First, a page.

Every book of the Bible has a prominent and dominant theme, and correct interpretation depends upon one’s knowledge of the theme and purpose of the book. The theme of Hebrews is the superiority of Christianity to Judaism. To prove his thesis the writer compares everybody and everything connected with the law covenant to Jesus Christ, who is a better covenant. The writer proves that Jesus Christ is better than angels that were used in giving the law. Jesus Christ is the unique Son of God, while angels are only servants to God and His children. He proves that Jesus Christ is better than Moses the lawgiver. Moses is said to be faithful in all his house as a servant in the house, while Jesus Christ is the builder of His house and he Son who is over it. He proves that Christ is superior to the priests of the Aaronic order. The Aaronic priests were sinful men and had to offer first for themselves before they could make offerings for the people: Jesus Christ was sinless and needed no offering for sin. The Old Testament priests offered the blood of bulls and goats, which could not take away sins; Jesus Christ offered Himself with spot to God. The Old Testament priests had to repeat their offerings, while Christ offered Himself once for all: “For by one offering He hath perfected forever them that are sanctified,” (Heb. 10:14). The Old Testament priests never got to sit down, for their work was never finished, and there was no chair in the most holy place of the temple where they sprinkled the blood on the mercy-seat; while Christ after He had offered one sacrifice for sins forever, sat down on the right hand of God, (Heb. 10:11-12). HALLELUJAH WHAT A SAVIOR!
The purpose of the book was to check the movement back to Judaism. Those Jews who had embraced the Children religion at once became the targets of persecution, and were under great pressure to return to the old covenant as a way of life and salvation. And so the writer warns that that refusal to trust the sacrifice made by Christ is to be without any real sacrifice for sins, thus leaving them to face a certain fearful looking for judgment and fiery indignation, which would devour the adversaries (Heb. 10:26-27). The whole burden of the writer’s arguments and appeals is this: Keep you fain in Christ Jesus.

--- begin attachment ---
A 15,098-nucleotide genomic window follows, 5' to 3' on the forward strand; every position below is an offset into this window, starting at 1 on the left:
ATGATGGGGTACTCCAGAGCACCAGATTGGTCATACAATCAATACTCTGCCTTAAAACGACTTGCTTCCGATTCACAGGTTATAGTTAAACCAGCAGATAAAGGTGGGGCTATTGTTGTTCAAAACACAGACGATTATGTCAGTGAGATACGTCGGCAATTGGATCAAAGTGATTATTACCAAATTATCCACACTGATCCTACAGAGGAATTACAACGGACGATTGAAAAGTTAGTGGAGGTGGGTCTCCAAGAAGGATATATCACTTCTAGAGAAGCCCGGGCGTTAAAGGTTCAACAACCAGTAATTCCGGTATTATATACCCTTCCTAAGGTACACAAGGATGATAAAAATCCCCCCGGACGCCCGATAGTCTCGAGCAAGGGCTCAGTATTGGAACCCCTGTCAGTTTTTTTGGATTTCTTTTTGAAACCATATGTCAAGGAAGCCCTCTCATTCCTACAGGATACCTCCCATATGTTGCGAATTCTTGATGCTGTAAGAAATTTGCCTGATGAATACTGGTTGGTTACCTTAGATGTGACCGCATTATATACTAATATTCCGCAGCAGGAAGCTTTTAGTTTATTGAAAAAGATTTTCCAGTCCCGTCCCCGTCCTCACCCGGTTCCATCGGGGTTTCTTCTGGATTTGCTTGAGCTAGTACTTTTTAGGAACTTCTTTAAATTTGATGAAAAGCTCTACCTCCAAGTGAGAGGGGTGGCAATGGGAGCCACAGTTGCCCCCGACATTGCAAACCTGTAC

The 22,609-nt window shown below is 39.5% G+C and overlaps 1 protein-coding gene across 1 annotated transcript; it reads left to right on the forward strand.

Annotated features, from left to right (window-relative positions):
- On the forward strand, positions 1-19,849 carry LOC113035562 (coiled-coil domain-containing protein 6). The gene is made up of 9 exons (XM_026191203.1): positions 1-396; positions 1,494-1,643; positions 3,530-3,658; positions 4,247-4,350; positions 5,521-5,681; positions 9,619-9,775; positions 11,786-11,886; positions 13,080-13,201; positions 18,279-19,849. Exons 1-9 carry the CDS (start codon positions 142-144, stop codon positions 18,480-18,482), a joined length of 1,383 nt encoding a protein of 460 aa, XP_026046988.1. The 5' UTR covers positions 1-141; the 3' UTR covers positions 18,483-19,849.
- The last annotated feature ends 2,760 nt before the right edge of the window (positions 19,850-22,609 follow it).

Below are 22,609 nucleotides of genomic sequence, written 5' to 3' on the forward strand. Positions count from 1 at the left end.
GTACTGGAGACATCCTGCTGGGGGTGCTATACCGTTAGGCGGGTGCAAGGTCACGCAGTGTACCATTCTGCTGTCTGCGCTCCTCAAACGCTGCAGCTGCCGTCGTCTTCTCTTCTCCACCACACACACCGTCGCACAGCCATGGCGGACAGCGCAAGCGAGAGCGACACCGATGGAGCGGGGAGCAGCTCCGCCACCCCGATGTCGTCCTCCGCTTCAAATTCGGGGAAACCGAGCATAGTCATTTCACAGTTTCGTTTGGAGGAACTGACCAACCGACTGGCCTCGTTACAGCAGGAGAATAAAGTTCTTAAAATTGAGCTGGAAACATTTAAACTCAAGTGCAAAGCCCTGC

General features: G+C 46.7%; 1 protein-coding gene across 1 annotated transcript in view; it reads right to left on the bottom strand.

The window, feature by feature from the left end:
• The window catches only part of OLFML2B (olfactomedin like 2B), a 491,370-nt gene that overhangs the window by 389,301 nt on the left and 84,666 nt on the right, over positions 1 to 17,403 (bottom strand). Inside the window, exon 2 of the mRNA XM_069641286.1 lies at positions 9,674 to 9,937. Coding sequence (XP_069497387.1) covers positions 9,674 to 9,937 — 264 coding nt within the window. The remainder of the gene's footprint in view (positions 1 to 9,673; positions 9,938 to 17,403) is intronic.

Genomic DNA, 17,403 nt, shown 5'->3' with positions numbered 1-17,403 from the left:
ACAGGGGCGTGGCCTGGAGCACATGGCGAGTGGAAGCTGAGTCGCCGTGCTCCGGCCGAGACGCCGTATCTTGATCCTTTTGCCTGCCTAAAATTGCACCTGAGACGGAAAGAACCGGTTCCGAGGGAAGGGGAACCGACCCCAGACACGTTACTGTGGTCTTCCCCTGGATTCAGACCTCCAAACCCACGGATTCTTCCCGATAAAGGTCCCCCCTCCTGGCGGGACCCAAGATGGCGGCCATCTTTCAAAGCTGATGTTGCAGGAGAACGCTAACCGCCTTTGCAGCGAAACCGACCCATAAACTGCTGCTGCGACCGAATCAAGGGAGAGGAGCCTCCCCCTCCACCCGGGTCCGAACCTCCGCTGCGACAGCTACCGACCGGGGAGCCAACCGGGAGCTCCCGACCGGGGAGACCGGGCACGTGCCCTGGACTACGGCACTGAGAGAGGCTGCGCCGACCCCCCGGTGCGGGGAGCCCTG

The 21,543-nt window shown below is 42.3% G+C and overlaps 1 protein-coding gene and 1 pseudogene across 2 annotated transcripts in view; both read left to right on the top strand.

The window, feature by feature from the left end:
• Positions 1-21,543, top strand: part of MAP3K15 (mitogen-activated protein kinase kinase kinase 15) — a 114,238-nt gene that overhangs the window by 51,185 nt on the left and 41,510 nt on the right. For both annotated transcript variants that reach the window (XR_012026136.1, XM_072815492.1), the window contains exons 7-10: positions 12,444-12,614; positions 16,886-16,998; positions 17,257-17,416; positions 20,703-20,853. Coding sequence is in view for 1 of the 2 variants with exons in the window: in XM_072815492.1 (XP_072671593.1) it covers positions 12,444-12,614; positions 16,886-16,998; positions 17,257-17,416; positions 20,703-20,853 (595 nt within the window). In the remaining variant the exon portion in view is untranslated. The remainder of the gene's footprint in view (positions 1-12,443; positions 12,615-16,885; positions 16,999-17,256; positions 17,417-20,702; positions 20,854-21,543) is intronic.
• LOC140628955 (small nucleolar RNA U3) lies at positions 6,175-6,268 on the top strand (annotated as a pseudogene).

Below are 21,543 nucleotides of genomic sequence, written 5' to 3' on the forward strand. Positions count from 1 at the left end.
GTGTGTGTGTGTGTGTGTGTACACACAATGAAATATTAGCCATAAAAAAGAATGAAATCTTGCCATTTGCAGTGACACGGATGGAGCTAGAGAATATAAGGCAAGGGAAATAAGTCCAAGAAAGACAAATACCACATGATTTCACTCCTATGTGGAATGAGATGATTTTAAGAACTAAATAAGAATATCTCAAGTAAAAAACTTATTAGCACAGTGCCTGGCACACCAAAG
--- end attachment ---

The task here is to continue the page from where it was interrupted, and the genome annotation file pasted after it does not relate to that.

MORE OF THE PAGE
III. The Person of Christ
Hebrews presents the Lord Jesus both in His essential Deity and also in His mediatorial perfections. And these must be distinguished. In His essential Deity He is Creator and Sustainer of the whole universe. He is the effulgence of God’s glory and the express image of His person. As Son He is of the same essence as the Father. He could truly say, “I and the father are one.”
To mediate between a holy God and sinful men, the eternal Son became a man. “For verily he took not on him the nature of angels; but he took on him the seed of Abraham. Wherefore in all things it behooved him to be made like unto his brethren, that he might be a merciful and faithful high priest in things pertaining to God, to make reconciliation for the sins of the people,” (Heb. 2:16-17). As a successful Mediator, the Lord Jesus has been appointed heir of all things. As Mediator He by Himself purged us from our sins. As Mediator He did the work of High Priest and was made perfect through sufferings, (Heb. 2:10). Personally, the Lord had to be made perfect through sufferings. He could not be a perfect Savior without going to the cross. It would not be becoming to a thrice holy God to save sinners without the suffering of His Son, (Heb. 2:10).
IV. The Priesthood of Christ
The greater part of Hebrews deals with the doctrine of the priesthood of Christ. His saving work was done as a priest. It was as a priest that He put away our sins. Let us now consider His qualifications for the priesthood.
First of all, He had to become a man. A priest represents men before God, and must have something to offer that will appeases the offended justice of God. And since the children He represents are partakers of flesh and blood, “he also himself likewise took part of the same; that through death he might destroy him that had the power of death that is, the devil,” (Heb. 2:14).